Sustainable wireless networks - bridging the gap

10 October 2023

Chafic Traboulsi, Vice President and Head of Networks, Ericsson Middle East & Africa

Chafic Traboulsi, Vice President and Head of Networks, Ericsson Middle East & Africa

What’s your assessment of the wireless communications marketplace in Africa in 2023?

The wireless communications marketplace in Africa in 2023 highlights the crucial role played by the Information and Communications Technology (ICT) sector as a catalyst for digital transformation. Mobile networks, particularly 4G and 5G technologies, are instrumental in enhancing Africa's economic competitiveness on the global stage. These cellular networks play a vital role in boosting technological adoption across the continent. The GSMA report "The Mobile Economy 2023" found 5G subscriptions in Sub-Saharan Africa (SSA) are estimated to rise to 213 million by 2030.

We have therefore seen increasing demand for 4G and 5G capabilities in Africa. Today, our focus lies in assisting communication service providers (CSPs) in the region to repurpose their 2G and 3G spectrum into 4G and assist them in 5G deployments.

Which technologies can help meet the booming demand for connectivity in Africa (high-capacity microwave)?

Meeting the booming demand for connectivity in Africa requires technologies and strategies that ensure efficient and widespread network coverage. The utilization of wireless technologies like 5G, which can facilitate faster and more dependable connectivity, particularly in regions where the feasibility of deploying fiber-optic infrastructure might be economically challenging. Moreover, the advent of innovative technologies like satellite internet offers a means to extend connectivity to remote and geographically challenging areas that do not have access to conventional infrastructure.

With the fast adoption of 5G, high-capacity microwave technology continues to evolve. Service providers now require innovative solutions to meet rising demands for capacity in a cost-efficient way. E-band spectrum (70/80GHz) efficiently caters to 5G network needs, providing fiber-like capacities with rapid deployment. Regulators in several African countries allocate E-band spectrum, enabling faster market entry, reduced total cost of ownership, and lower latency compared to fiber. Long-haul microwave links effectively connect rural areas and offer link protection and island coverage, meeting capacity needs in diverse scenarios and contributing to Africa's digital transformation.

What role will Ericsson play in helping connect the continent’s unconnected?

A significant portion of Africa's population resides in rural areas, where the average revenue per user is low. Traditional macro site deployments often struggle to justify the high infrastructure costs, including energy expenses. To bridge this gap, Ericsson has developed an initiative that focuses on delivering mobile coverage to underserved rural areas in Africa. Ericsson's Rural Site solution offers a comprehensive approach, encompassing essential components for broadband coverage. This holistic solution includes concrete-free towers, tailored radio and transmission solutions, and solar panels with lithium batteries for power.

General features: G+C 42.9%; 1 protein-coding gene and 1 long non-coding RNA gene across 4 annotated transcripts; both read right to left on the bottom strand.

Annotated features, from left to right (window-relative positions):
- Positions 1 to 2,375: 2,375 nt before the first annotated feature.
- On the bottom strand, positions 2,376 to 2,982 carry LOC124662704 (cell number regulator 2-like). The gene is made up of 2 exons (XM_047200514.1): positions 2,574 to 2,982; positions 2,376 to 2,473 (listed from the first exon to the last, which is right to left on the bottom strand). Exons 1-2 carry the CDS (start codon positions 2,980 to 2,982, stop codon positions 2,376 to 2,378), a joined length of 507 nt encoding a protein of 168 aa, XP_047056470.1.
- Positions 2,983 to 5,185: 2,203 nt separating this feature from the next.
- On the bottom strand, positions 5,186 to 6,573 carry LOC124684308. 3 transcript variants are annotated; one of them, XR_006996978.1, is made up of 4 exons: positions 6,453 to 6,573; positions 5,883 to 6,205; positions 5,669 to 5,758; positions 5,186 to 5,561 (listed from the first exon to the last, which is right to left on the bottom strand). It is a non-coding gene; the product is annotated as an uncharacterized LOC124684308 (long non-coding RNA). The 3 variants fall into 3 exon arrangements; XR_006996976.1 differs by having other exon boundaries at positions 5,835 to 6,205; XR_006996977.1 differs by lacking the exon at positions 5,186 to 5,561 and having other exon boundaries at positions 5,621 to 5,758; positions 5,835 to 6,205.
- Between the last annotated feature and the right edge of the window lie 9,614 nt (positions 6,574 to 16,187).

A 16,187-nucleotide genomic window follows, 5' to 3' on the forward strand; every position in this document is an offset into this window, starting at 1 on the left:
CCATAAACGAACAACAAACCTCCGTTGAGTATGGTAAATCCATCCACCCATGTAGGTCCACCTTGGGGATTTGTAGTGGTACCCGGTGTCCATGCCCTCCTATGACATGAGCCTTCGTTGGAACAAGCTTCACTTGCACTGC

Concrete-free towers offer cost-effective and reliable infrastructure for radio access network (RAN) installation, making deployment in challenging terrains more efficient. On the other hand, tailored radio and transmission solutions are optimized for rural environments, ensuring robust and high-quality connectivity. The use of solar panels and batteries provide green and uninterrupted power sources, particularly in areas with limited access to the power grid.

The improved connectivity empowers these communities with access to education, healthcare information, mobile financial services, and more, fostering social and economic development.

Ericsson's initiative has already been implemented in African markets, demonstrating its potential to enable digital inclusion in rural areas. This effort aligns with our larger goal of keeping “Africa in Motion” to empower a connected Africa. By deploying this solution, Ericsson aims to bridge the digital divide, providing affordable and accessible broadband coverage to rural communities. Access to broadband internet is now a fundamental requirement for communities to thrive in today’s digital age, and Ericsson remains committed to empowering rural communities in Africa and fostering their integration into the digital economy.

What is the biggest challenge limiting higher connectivity rates in Africa, and how does this vary from country to country?